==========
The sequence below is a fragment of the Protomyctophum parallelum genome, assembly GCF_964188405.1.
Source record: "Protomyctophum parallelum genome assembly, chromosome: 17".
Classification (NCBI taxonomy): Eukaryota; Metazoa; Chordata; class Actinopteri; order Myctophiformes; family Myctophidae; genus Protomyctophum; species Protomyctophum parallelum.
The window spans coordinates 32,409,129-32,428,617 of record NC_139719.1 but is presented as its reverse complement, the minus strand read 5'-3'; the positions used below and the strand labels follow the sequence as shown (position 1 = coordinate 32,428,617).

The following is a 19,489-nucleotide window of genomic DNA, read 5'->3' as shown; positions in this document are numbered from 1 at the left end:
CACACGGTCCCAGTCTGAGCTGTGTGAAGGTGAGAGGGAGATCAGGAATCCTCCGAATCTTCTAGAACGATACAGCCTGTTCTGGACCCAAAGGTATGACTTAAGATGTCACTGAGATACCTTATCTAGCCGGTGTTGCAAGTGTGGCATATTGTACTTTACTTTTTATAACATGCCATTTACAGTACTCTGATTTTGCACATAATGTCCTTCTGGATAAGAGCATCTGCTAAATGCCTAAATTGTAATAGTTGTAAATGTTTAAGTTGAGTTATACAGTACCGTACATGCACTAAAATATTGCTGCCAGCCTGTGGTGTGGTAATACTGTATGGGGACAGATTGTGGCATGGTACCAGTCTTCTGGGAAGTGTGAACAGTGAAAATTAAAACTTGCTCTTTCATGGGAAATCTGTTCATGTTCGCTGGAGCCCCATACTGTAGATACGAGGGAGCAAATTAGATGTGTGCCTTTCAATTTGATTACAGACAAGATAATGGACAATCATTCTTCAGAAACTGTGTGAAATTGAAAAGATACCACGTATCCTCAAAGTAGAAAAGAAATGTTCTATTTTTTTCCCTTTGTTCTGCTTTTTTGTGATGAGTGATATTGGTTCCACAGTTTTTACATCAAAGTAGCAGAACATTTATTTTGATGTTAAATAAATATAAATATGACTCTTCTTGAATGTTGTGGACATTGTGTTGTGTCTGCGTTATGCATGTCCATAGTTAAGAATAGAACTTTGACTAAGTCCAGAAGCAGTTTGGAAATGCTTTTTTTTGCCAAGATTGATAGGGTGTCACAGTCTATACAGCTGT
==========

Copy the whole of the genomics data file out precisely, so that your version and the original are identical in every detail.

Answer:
The sequence below is a fragment of the Protomyctophum parallelum genome, assembly GCF_964188405.1.
Source record: "Protomyctophum parallelum genome assembly, chromosome: 17".
Classification (NCBI taxonomy): Eukaryota; Metazoa; Chordata; class Actinopteri; order Myctophiformes; family Myctophidae; genus Protomyctophum; species Protomyctophum parallelum.
The window spans coordinates 32,409,129-32,428,617 of record NC_139719.1 but is presented as its reverse complement, the minus strand read 5'-3'; the positions used below and the strand labels follow the sequence as shown (position 1 = coordinate 32,428,617).

The following is a 19,489-nucleotide window of genomic DNA, read 5'->3' as shown; positions in this document are numbered from 1 at the left end:
CACACGGTCCCAGTCTGAGCTGTGTGAAGGTGAGAGGGAGATCAGGAATCCTCCGAATCTTCTAGAACGATACAGCCTGTTCTGGACCCAAAGGTATGACTTAAGATGTCACTGAGATACCTTATCTAGCCGGTGTTGCAAGTGTGGCATATTGTACTTTACTTTTTATAACATGCCATTTACAGTACTCTGATTTTGCACATAATGTCCTTCTGGATAAGAGCATCTGCTAAATGCCTAAATTGTAATAGTTGTAAATGTTTAAGTTGAGTTATACAGTACCGTACATGCACTAAAATATTGCTGCCAGCCTGTGGTGTGGTAATACTGTATGGGGACAGATTGTGGCATGGTACCAGTCTTCTGGGAAGTGTGAACAGTGAAAATTAAAACTTGCTCTTTCATGGGAAATCTGTTCATGTTCGCTGGAGCCCCATACTGTAGATACGAGGGAGCAAATTAGATGTGTGCCTTTCAATTTGATTACAGACAAGATAATGGACAATCATTCTTCAGAAACTGTGTGAAATTGAAAAGATACCACGTATCCTCAAAGTAGAAAAGAAATGTTCTATTTTTTTCCCTTTGTTCTGCTTTTTTGTGATGAGTGATATTGGTTCCACAGTTTTTACATCAAAGTAGCAGAACATTTATTTTGATGTTAAATAAATATAAATATGACTCTTCTTGAATGTTGTGGACATTGTGTTGTGTCTGCGTTATGCATGTCCATAGTTAAGAATAGAACTTTGACTAAGTCCAGAAGCAGTTTGGAAATGCTTTTTTTTGCCAAGATTGATAGGGTGTCACAGTCTATACAGCTGT